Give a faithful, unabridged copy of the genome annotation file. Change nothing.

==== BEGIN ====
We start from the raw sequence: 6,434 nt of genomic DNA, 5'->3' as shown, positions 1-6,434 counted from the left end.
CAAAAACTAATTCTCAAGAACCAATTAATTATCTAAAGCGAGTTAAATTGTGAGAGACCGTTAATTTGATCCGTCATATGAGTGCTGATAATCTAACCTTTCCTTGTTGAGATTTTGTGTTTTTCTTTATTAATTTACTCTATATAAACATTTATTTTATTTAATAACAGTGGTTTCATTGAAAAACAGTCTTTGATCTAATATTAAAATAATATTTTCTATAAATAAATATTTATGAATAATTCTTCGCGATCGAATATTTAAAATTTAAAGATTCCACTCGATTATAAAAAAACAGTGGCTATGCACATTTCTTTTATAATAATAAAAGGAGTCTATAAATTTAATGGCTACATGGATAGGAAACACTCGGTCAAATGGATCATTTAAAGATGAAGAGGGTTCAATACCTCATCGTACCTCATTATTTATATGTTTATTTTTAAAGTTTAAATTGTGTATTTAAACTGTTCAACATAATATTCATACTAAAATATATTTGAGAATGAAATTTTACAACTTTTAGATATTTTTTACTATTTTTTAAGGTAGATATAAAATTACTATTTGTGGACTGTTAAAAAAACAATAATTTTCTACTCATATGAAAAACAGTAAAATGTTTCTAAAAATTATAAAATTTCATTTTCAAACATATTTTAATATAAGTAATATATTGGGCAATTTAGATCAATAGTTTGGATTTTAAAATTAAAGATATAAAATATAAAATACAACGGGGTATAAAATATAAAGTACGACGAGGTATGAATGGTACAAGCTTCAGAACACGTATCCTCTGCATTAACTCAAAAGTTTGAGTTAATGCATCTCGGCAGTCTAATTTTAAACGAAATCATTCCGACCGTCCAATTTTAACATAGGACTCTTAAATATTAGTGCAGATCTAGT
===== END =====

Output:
We start from the raw sequence: 6,434 nt of genomic DNA, 5'->3' as shown, positions 1-6,434 counted from the left end.
CAAAAACTAATTCTCAAGAACCAATTAATTATCTAAAGCGAGTTAAATTGTGAGAGACCGTTAATTTGATCCGTCATATGAGTGCTGATAATCTAACCTTTCCTTGTTGAGATTTTGTGTTTTTCTTTATTAATTTACTCTATATAAACATTTATTTTATTTAATAACAGTGGTTTCATTGAAAAACAGTCTTTGATCTAATATTAAAATAATATTTTCTATAAATAAATATTTATGAATAATTCTTCGCGATCGAATATTTAAAATTTAAAGATTCCACTCGATTATAAAAAAACAGTGGCTATGCACATTTCTTTTATAATAATAAAAGGAGTCTATAAATTTAATGGCTACATGGATAGGAAACACTCGGTCAAATGGATCATTTAAAGATGAAGAGGGTTCAATACCTCATCGTACCTCATTATTTATATGTTTATTTTTAAAGTTTAAATTGTGTATTTAAACTGTTCAACATAATATTCATACTAAAATATATTTGAGAATGAAATTTTACAACTTTTAGATATTTTTTACTATTTTTTAAGGTAGATATAAAATTACTATTTGTGGACTGTTAAAAAAACAATAATTTTCTACTCATATGAAAAACAGTAAAATGTTTCTAAAAATTATAAAATTTCATTTTCAAACATATTTTAATATAAGTAATATATTGGGCAATTTAGATCAATAGTTTGGATTTTAAAATTAAAGATATAAAATATAAAATACAACGGGGTATAAAATATAAAGTACGACGAGGTATGAATGGTACAAGCTTCAGAACACGTATCCTCTGCATTAACTCAAAAGTTTGAGTTAATGCATCTCGGCAGTCTAATTTTAAACGAAATCATTCCGACCGTCCAATTTTAACATAGGACTCTTAAATATTAGTGCAGATCTAGT